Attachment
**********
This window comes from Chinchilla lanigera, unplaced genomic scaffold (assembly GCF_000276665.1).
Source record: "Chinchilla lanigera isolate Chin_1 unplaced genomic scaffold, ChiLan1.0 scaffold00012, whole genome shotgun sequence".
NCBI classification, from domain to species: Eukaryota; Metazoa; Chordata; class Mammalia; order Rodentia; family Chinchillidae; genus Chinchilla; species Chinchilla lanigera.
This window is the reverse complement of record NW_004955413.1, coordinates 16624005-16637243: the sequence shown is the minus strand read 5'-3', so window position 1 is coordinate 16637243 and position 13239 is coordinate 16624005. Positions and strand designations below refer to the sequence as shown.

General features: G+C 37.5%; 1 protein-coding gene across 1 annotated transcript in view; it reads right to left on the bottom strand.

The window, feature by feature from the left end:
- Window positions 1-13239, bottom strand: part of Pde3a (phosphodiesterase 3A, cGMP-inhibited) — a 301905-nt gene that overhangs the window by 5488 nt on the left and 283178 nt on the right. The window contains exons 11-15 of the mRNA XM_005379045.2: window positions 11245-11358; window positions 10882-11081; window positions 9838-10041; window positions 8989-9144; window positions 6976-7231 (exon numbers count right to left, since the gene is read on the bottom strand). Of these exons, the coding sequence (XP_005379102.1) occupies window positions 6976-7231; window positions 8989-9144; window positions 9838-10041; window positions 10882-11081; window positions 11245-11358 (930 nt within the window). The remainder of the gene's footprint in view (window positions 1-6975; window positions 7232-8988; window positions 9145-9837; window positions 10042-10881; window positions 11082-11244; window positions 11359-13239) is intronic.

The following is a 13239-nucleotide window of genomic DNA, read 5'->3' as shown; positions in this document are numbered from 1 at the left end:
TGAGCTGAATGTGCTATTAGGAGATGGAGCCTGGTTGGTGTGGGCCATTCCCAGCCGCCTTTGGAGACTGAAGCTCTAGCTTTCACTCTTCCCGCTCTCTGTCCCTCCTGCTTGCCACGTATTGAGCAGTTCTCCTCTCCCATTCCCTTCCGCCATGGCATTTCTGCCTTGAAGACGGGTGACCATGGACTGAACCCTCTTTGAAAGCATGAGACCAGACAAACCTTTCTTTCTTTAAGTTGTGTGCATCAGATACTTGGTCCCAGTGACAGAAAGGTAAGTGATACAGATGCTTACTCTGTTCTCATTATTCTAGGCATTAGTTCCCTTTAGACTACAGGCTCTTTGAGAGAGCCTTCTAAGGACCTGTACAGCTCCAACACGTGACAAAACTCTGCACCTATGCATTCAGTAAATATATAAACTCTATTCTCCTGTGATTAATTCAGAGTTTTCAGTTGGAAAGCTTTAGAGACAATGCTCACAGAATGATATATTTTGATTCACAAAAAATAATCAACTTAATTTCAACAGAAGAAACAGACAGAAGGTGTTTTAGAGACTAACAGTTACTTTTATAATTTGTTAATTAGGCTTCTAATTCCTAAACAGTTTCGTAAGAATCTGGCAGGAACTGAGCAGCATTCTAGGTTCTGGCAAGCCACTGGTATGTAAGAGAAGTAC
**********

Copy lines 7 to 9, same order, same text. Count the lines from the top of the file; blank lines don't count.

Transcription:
- Window positions 1-13239, bottom strand: part of Pde3a (phosphodiesterase 3A, cGMP-inhibited) — a 301905-nt gene that overhangs the window by 5488 nt on the left and 283178 nt on the right. The window contains exons 11-15 of the mRNA XM_005379045.2: window positions 11245-11358; window positions 10882-11081; window positions 9838-10041; window positions 8989-9144; window positions 6976-7231 (exon numbers count right to left, since the gene is read on the bottom strand). Of these exons, the coding sequence (XP_005379102.1) occupies window positions 6976-7231; window positions 8989-9144; window positions 9838-10041; window positions 10882-11081; window positions 11245-11358 (930 nt within the window). The remainder of the gene's footprint in view (window positions 1-6975; window positions 7232-8988; window positions 9145-9837; window positions 10042-10881; window positions 11082-11244; window positions 11359-13239) is intronic.

The following is a 13239-nucleotide window of genomic DNA, read 5'->3' as shown; positions in this document are numbered from 1 at the left end:
TGAGCTGAATGTGCTATTAGGAGATGGAGCCTGGTTGGTGTGGGCCATTCCCAGCCGCCTTTGGAGACTGAAGCTCTAGCTTTCACTCTTCCCGCTCTCTGTCCCTCCTGCTTGCCACGTATTGAGCAGTTCTCCTCTCCCATTCCCTTCCGCCATGGCATTTCTGCCTTGAAGACGGGTGACCATGGACTGAACCCTCTTTGAAAGCATGAGACCAGACAAACCTTTCTTTCTTTAAGTTGTGTGCATCAGATACTTGGTCCCAGTGACAGAAAGGTAAGTGATACAGATGCTTACTCTGTTCTCATTATTCTAGGCATTAGTTCCCTTTAGACTACAGGCTCTTTGAGAGAGCCTTCTAAGGACCTGTACAGCTCCAACACGTGACAAAACTCTGCACCTATGCATTCAGTAAATATATAAACTCTATTCTCCTGTGATTAATTCAGAGTTTTCAGTTGGAAAGCTTTAGAGACAATGCTCACAGAATGATATATTTTGATTCACAAAAAATAATCAACTTAATTTCAACAGAAGAAACAGACAGAAGGTGTTTTAGAGACTAACAGTTACTTTTATAATTTGTTAATTAGGCTTCTAATTCCTAAACAGTTTCGTAAGAATCTGGCAGGAACTGAGCAGCATTCTAGGTTCTGGCAAGCCACTGGTATGTAAGAGAAGTAC